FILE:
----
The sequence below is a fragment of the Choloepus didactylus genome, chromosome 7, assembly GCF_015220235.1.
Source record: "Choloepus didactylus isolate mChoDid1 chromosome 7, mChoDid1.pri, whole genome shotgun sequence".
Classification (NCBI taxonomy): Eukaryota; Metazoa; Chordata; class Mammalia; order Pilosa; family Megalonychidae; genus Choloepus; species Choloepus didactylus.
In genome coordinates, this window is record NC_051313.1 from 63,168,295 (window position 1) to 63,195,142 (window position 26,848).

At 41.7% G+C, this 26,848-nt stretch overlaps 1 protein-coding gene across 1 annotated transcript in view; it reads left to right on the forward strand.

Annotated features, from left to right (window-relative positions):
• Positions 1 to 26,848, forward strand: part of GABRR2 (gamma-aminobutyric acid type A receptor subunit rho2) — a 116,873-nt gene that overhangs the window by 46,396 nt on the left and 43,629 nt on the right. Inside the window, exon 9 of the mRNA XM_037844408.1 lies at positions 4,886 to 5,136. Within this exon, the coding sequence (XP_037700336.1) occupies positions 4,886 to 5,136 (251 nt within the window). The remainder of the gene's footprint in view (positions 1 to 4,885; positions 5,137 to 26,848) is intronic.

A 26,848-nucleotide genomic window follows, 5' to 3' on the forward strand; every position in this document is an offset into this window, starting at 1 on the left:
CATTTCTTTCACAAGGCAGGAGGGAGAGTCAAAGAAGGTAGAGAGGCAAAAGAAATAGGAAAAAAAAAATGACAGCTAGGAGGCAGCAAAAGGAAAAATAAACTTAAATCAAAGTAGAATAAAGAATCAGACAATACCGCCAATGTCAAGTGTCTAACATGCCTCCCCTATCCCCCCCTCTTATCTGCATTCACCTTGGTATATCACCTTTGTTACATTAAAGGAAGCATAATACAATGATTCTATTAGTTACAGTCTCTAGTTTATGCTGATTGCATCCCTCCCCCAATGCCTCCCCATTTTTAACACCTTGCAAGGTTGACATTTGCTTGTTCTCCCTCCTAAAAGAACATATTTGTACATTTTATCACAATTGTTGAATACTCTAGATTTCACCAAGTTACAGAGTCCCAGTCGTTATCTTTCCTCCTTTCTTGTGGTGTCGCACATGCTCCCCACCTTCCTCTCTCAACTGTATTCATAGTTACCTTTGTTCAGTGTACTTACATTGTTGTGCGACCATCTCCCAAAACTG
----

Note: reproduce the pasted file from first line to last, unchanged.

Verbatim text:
The sequence below is a fragment of the Choloepus didactylus genome, chromosome 7, assembly GCF_015220235.1.
Source record: "Choloepus didactylus isolate mChoDid1 chromosome 7, mChoDid1.pri, whole genome shotgun sequence".
Classification (NCBI taxonomy): Eukaryota; Metazoa; Chordata; class Mammalia; order Pilosa; family Megalonychidae; genus Choloepus; species Choloepus didactylus.
In genome coordinates, this window is record NC_051313.1 from 63,168,295 (window position 1) to 63,195,142 (window position 26,848).

At 41.7% G+C, this 26,848-nt stretch overlaps 1 protein-coding gene across 1 annotated transcript in view; it reads left to right on the forward strand.

Annotated features, from left to right (window-relative positions):
• Positions 1 to 26,848, forward strand: part of GABRR2 (gamma-aminobutyric acid type A receptor subunit rho2) — a 116,873-nt gene that overhangs the window by 46,396 nt on the left and 43,629 nt on the right. Inside the window, exon 9 of the mRNA XM_037844408.1 lies at positions 4,886 to 5,136. Within this exon, the coding sequence (XP_037700336.1) occupies positions 4,886 to 5,136 (251 nt within the window). The remainder of the gene's footprint in view (positions 1 to 4,885; positions 5,137 to 26,848) is intronic.

A 26,848-nucleotide genomic window follows, 5' to 3' on the forward strand; every position in this document is an offset into this window, starting at 1 on the left:
CATTTCTTTCACAAGGCAGGAGGGAGAGTCAAAGAAGGTAGAGAGGCAAAAGAAATAGGAAAAAAAAAATGACAGCTAGGAGGCAGCAAAAGGAAAAATAAACTTAAATCAAAGTAGAATAAAGAATCAGACAATACCGCCAATGTCAAGTGTCTAACATGCCTCCCCTATCCCCCCCTCTTATCTGCATTCACCTTGGTATATCACCTTTGTTACATTAAAGGAAGCATAATACAATGATTCTATTAGTTACAGTCTCTAGTTTATGCTGATTGCATCCCTCCCCCAATGCCTCCCCATTTTTAACACCTTGCAAGGTTGACATTTGCTTGTTCTCCCTCCTAAAAGAACATATTTGTACATTTTATCACAATTGTTGAATACTCTAGATTTCACCAAGTTACAGAGTCCCAGTCGTTATCTTTCCTCCTTTCTTGTGGTGTCGCACATGCTCCCCACCTTCCTCTCTCAACTGTATTCATAGTTACCTTTGTTCAGTGTACTTACATTGTTGTGCGACCATCTCCCAAAACTG